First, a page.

Omniplugin system
  1. 1. How it started
  2. 2. Benefits
  3. 3. Other applications
  4. 4. The contrary
  5. 5. Some practical examples
    1. 5.1. PHP
    2. 5.2. JavaScript
    3. 5.3. Delphi

Omniplugin is what I call a system that works as a one large host for plugins without functions that do some job instead of simply retrieving information (e.g. adding blog post vs. gettings its author by post date).

In a nutshell, an action is not performed, it is requested by firing an event – this totally differs from normal approach when you call PHPAddPost('subject''body', ...) to create a new post on forum.
Instead, something like PHPEvents::Fire('add post', array('subject''body', ...))is executed. What's the difference? We'll see this in a moment.

How it started

The idea of such system started to form near April 2010 when I started to write the second version of my Imageboard Search Engine. It was still very raw and its «pluggability» was limited to what I called NamedObjectGroup – actually a folder with scripts inside, each file being one «plugin» which could be called as «group/script_name» (e.g. «actions/search»).

It was different from simplly including a file as «group/script.php» because it supported redirections and hooks: for example, «actions/main» (that formed the main page) could be redirected to «actions/dashboard». Hooks allowed to connect other plugins when some actions were called – e.g. run post-hook after «actions/search» to cache the result and pre-hook – to see if this search was cached and output it if it was.
Hooks could be used to send confirmation e-mail to newlyregistered user (post-"action/signup")and many more things.

But this wasn't the main feature yet. Core thing that spiced NamedObjectGroup was that objects could be called in chain and shared the result of each member execution (sounds pretty obscure).
The concept is really simple: say, we need to format and output a page. What are typicalactions for this?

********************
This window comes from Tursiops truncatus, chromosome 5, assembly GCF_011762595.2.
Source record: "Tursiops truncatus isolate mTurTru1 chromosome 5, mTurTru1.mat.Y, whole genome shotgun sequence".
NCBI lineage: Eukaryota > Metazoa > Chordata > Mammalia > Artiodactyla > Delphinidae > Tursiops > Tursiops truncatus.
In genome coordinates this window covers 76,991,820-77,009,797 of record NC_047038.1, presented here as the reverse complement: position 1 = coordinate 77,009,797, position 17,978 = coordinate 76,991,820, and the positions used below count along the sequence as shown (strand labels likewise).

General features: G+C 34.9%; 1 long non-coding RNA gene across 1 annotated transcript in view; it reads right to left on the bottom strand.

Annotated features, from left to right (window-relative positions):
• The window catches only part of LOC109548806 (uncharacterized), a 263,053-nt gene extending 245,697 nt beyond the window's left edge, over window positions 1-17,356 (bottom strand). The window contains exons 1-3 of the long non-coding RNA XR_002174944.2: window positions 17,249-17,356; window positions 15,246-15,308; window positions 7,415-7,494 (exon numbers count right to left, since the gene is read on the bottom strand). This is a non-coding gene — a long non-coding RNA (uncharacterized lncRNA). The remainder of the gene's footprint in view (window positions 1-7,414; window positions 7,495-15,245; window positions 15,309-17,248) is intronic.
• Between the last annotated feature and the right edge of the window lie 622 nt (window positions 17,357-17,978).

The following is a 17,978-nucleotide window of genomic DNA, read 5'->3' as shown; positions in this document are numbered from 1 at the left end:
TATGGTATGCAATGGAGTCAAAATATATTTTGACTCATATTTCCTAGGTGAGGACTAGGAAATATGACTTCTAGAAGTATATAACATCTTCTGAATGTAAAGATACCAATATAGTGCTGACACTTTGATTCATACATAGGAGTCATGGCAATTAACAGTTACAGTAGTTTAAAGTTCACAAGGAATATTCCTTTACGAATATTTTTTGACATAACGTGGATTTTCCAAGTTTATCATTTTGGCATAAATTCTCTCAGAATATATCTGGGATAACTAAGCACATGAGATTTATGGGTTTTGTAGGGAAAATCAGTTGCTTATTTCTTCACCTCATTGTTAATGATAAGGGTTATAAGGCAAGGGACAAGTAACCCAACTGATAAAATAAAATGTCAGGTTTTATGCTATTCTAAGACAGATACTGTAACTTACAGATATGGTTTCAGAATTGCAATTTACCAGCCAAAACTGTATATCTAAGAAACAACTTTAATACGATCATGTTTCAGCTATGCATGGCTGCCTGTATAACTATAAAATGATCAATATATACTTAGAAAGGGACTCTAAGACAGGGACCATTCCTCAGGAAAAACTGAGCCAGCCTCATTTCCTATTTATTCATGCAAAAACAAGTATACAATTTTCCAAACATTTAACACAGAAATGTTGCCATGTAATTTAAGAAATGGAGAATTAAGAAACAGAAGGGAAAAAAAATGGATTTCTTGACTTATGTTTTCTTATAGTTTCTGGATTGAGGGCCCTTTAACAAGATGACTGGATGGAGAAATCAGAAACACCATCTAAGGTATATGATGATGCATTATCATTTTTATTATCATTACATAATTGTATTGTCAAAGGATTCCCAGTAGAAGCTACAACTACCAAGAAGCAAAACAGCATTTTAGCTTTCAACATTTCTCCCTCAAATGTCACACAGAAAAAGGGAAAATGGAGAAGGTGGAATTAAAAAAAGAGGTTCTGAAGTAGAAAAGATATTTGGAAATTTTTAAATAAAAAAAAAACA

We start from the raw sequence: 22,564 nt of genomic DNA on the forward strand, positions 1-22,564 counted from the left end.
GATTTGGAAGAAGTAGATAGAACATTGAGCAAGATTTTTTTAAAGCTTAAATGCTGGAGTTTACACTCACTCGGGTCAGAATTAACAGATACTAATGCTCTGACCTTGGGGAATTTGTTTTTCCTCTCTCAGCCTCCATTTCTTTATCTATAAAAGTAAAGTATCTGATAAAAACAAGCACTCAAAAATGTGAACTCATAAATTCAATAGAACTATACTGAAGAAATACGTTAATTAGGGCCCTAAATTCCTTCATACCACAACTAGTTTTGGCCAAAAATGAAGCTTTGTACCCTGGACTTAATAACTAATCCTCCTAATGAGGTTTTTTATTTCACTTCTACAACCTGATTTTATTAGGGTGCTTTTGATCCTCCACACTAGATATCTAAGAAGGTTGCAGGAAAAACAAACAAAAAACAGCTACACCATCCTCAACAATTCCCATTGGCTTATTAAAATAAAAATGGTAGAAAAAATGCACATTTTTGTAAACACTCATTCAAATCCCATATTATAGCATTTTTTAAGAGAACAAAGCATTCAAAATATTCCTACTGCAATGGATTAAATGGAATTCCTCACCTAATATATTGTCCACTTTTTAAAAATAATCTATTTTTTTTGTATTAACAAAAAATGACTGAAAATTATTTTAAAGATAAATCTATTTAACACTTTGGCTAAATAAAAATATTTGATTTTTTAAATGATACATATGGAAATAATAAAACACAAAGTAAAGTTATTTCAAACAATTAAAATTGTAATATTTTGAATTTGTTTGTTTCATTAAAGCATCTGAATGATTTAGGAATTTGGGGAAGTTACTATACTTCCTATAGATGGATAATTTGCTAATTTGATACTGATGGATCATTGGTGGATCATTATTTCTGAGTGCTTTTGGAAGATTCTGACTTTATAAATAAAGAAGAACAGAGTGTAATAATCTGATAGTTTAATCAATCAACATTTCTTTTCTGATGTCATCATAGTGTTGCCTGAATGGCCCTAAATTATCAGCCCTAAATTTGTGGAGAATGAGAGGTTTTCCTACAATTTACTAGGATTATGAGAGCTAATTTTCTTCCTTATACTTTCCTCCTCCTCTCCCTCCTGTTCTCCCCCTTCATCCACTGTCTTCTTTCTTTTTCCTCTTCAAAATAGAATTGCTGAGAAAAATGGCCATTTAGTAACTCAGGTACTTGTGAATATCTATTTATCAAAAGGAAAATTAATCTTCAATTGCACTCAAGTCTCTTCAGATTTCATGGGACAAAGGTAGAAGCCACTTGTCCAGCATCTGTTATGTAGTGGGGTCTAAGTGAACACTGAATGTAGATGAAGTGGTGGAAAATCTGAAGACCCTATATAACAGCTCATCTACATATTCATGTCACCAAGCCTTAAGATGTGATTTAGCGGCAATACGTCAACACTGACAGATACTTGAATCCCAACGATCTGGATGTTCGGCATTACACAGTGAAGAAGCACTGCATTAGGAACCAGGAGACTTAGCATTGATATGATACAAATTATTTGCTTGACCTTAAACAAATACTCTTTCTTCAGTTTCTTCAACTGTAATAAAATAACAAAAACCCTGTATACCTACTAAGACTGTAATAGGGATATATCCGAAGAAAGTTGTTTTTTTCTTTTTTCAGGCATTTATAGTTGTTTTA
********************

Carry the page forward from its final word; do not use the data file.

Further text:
1. Load some language pack – it's optional but required in most cases (unless we're outputting in XML or JSON for robots);
  2. Generate result in «raw» format (e.g. array of forum posts matching search query);
  3. Output it.

How this corresponds to omniplugin concept?

$userLang 'ru';
$actionName 'search';
$data = array('query' => 'tag:cat time:yesterday');
$outputFormat 'html';

NamedObjectGroup::ChainCallsOnData($data, array(array('languages'$userLang),


And that's the only thing found in index.php – almost no more code, totally abstracted out of any particular page processing.

How it works? It calls 3 actions: one of languages, one of actions and one of formats. The first one loads a language into current chain – don't forget that context is shared among all members in the same chain. Then action takes over and generates some result which it then puts into the same context. Finally, format works on that generated result (for proper processing it must understand its format, of course – or hand it over to a template which will format it).

Then we come back and simply output it.


Using this hook + chain approach we can separate logically different code with great deal of efficiency and uniformity – say, we need to add caching mechanism. For the starter it can be very simple – just saving the result baased on ETag generated as «language action format» plus hash of all parameters passed (e.g. as blunt as md5(serialize($data))).

We need to hook «pre-languages-*» and «post-languages-*» calls (i.e. calls of any object inside languages group). The rest is trivial: in pre-hook we calculate the ETag and see if we got a cache hit – if yes, fill $data with what was stored in cache and stop chain processing. In post-hook we simply serialize current context ($data) and put it in cache.

Then if we decide to turn caching off we can just delete hook file and this will automatically remove all trails of what previously was a caching mechanism.
On the contrary, if we decide to make it more sophisticate it will be much easier than usually– as we don't need to go over all the place and find pieces of code that deal with caching, sometimes forgetting to change a few of them and spending the evening hunting for bunnies.

Code is kept much more concise and about one topic – if you featch search results you don't have to worry about caching it right here – you just do your job and then, if necessary, someone else picks up and saves your efforts in cache. And someone else picks up before you run and saves your processing by fetching result back from cache.